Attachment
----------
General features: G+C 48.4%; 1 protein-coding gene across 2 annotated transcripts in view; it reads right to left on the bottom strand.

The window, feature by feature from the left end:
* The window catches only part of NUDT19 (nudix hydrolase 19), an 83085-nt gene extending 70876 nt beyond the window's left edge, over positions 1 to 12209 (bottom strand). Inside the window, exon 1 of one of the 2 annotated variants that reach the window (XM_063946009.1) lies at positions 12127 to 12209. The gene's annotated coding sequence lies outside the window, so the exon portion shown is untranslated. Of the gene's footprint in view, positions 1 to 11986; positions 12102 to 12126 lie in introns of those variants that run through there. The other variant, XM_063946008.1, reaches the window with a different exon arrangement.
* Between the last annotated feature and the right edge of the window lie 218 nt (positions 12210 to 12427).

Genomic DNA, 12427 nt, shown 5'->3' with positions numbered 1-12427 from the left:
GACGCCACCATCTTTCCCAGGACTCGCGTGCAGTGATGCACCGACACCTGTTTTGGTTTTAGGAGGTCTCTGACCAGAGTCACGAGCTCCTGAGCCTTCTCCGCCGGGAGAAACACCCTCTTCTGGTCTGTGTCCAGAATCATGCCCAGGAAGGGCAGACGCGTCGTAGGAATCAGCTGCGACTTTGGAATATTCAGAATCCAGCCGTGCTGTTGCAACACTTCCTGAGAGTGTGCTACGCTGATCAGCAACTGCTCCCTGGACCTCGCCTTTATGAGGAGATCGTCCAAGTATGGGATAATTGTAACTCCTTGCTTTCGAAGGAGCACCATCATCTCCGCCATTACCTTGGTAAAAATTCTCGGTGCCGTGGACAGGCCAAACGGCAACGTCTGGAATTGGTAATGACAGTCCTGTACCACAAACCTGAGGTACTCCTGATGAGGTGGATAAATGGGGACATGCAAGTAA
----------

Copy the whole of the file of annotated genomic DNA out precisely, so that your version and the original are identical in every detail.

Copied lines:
General features: G+C 48.4%; 1 protein-coding gene across 2 annotated transcripts in view; it reads right to left on the bottom strand.

The window, feature by feature from the left end:
* The window catches only part of NUDT19 (nudix hydrolase 19), an 83085-nt gene extending 70876 nt beyond the window's left edge, over positions 1 to 12209 (bottom strand). Inside the window, exon 1 of one of the 2 annotated variants that reach the window (XM_063946009.1) lies at positions 12127 to 12209. The gene's annotated coding sequence lies outside the window, so the exon portion shown is untranslated. Of the gene's footprint in view, positions 1 to 11986; positions 12102 to 12126 lie in introns of those variants that run through there. The other variant, XM_063946008.1, reaches the window with a different exon arrangement.
* Between the last annotated feature and the right edge of the window lie 218 nt (positions 12210 to 12427).

Genomic DNA, 12427 nt, shown 5'->3' with positions numbered 1-12427 from the left:
GACGCCACCATCTTTCCCAGGACTCGCGTGCAGTGATGCACCGACACCTGTTTTGGTTTTAGGAGGTCTCTGACCAGAGTCACGAGCTCCTGAGCCTTCTCCGCCGGGAGAAACACCCTCTTCTGGTCTGTGTCCAGAATCATGCCCAGGAAGGGCAGACGCGTCGTAGGAATCAGCTGCGACTTTGGAATATTCAGAATCCAGCCGTGCTGTTGCAACACTTCCTGAGAGTGTGCTACGCTGATCAGCAACTGCTCCCTGGACCTCGCCTTTATGAGGAGATCGTCCAAGTATGGGATAATTGTAACTCCTTGCTTTCGAAGGAGCACCATCATCTCCGCCATTACCTTGGTAAAAATTCTCGGTGCCGTGGACAGGCCAAACGGCAACGTCTGGAATTGGTAATGACAGTCCTGTACCACAAACCTGAGGTACTCCTGATGAGGTGGATAAATGGGGACATGCAAGTAA